LONDON - Two former traders convicted and jailed over IBOR manipulation have been given the go ahead to continue their fight to clear their names at the UK’s highest court.

The cases of Tom Hayes and Carlo Palombo were referred to the Court of Appeal by the Criminal Case Review Commission (CCRC), and the Court dismissed their appeals on all grounds in April.

In an announcement on Tuesday, three senior judges certified that a point of law of general public importance was involved in their decision.

The certified point of law of general public importance focuses on the proper construction of the LIBOR and EURIBOR definitions.

When referring the cases to the Court of Appeal, the Criminal Cases Review Commission (CCRC) concluded there was a “real possibility” the Court would conclude their convictions were unsafe, following a ruling by the US appeal court regarding the definition and proper operation of IBOR.

Tom, 44, was found guilty in 2015 of multiple charges of conspiracy to defraud by “rigging” the London Inter-Bank Offered Rate (LIBOR).

He was jailed for 14 years, later reduced to 11 on appeal, and served five-and-a-half years mostly in high-security prisons before being released in January 2021.

Tom lost his job, his marriage and his incarceration took a serious toll on his mental and physical health.

Carlo, 45, was found guilty of conspiracy to defraud by rigging the Euro Interbank Offered Rate (EURIBOR) in March 2019 and was jailed for four years.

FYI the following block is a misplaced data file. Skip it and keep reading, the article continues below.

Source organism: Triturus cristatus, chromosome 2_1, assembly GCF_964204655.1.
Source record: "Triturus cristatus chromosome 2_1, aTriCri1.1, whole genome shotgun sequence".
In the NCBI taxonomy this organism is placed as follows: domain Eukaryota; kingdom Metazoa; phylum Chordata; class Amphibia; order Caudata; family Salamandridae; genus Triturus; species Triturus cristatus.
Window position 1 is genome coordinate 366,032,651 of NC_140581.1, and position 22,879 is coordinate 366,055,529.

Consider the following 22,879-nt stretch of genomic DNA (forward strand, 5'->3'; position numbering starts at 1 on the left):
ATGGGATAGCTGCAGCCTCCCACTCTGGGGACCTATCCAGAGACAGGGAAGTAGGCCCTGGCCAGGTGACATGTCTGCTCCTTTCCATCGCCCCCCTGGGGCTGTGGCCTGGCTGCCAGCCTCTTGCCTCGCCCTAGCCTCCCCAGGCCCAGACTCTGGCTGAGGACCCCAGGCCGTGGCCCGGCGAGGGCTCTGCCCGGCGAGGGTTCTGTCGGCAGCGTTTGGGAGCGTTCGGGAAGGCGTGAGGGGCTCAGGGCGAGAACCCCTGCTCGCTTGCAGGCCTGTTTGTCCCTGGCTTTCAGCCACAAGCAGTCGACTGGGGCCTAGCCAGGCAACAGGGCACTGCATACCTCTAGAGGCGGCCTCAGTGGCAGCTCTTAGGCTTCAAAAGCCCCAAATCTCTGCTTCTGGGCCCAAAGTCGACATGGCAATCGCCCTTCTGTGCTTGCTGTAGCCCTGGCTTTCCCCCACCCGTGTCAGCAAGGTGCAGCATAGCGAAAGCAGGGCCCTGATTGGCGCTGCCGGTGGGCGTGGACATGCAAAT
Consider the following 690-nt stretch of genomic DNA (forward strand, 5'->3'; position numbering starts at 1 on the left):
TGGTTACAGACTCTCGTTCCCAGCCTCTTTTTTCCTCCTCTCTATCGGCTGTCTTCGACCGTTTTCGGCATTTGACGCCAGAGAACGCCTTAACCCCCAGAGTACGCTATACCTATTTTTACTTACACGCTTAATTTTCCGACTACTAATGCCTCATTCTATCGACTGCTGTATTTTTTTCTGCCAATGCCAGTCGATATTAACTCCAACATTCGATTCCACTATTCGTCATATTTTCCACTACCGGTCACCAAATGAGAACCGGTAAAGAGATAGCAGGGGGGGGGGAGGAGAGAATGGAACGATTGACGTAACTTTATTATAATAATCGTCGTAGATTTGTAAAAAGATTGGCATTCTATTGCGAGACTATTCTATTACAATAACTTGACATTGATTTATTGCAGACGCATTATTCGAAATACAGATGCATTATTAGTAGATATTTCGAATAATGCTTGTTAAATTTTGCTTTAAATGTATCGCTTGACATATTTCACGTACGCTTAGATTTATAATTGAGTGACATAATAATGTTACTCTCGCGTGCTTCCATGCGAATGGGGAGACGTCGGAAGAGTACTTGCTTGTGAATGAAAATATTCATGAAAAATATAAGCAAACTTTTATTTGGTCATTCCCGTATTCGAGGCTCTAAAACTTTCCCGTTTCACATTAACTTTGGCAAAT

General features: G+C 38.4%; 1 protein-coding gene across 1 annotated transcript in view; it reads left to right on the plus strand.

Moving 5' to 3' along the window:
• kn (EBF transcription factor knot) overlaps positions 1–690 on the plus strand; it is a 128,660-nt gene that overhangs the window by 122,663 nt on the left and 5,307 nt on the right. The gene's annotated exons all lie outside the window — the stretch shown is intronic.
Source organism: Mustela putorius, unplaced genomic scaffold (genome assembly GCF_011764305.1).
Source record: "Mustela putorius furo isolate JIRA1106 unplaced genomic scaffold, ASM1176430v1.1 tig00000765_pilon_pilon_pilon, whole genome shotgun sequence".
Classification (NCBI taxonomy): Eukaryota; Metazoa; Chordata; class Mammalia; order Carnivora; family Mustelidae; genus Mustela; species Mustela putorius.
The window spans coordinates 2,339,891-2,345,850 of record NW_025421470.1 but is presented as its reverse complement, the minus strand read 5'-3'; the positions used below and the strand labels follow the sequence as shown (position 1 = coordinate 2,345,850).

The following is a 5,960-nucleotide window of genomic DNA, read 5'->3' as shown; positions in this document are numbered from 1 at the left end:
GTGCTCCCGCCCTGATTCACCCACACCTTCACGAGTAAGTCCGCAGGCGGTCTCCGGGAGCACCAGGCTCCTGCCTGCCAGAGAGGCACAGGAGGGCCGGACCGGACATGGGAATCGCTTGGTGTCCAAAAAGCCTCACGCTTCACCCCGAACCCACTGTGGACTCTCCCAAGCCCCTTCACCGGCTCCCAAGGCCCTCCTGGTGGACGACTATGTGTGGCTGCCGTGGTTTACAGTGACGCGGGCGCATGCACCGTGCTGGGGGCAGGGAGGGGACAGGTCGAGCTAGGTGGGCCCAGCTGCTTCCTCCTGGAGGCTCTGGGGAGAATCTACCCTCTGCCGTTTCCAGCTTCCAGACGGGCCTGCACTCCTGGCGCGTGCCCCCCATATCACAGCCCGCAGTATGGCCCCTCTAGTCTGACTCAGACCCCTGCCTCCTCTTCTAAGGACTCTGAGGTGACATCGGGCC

Judges have previously ruled that banks were prohibited from taking into account commercial considerations when making IBOR submissions and that if they did so, those submissions were automatically "false".

However, the US second circuit Court of Appeal found there was no such rule. Following the decision of the US Court of appeal, all US IBOR cases have now been overturned or dropped.

The UK is now the only country in which this conduct is considered a crime.

In a statement after the Court of Appeal’s announcement, Tom said: "I’m delighted that, at the fifth attempt the court has finally and correctly certified this as a point of law of public importance.

"The IBOR traders have long insisted that submitting numerically truthful values was truthful, genuine and honest. Now the Supreme Court will have the opportunity to decide if the presence of commercial consideration made those truthful rates criminal.

"It’s time for the UK legal system to now align with the rest of the world and for these miscarriages of justice to be corrected."

Carlo said: “I am delighted and relieved that the Court of Appeal has referred our case to the Supreme Court and hope that finally the wrong that we have both experienced will be corrected”

Karen Todner, Tom's solicitor, said: "The Court of Appeal has recognised the significance of the decisions in the IBOR cases and I am delighted to say they have certified a point of public importance to be considered by the Supreme Court.

"We must now apply to the Supreme Court for permission for the appeal to be heard. Tom’s legal team of myself, Adrian Darbishire KC and Tom Doble will continue to do everything in our power to overturn this miscarriage of justice."

Ben Rose, Founding Partner of Hickman & Rose, who together with Tim Owen KC, Katherine Hardcastle and Tim James Mathews, represents Carlo, said: “I’m glad that we will be able to apply to the Supreme Court for permission to appeal in Carlo and Tom’s cases.

"The Court of Appeal has ruled on the construction of LIBOR and EURIBOR five times now, but this is the first time that the Court has certified that a point of law of general public importance is involved, thereby recognising that the Supreme Court may wish to consider it.

"I sincerely hope that the Supreme Court will take up this opportunity.”

Lawyers for Tom and Carlo argued in March that the Court of Appeal should prefer the legal approach adopted by the US appeal court and overturn their convictions.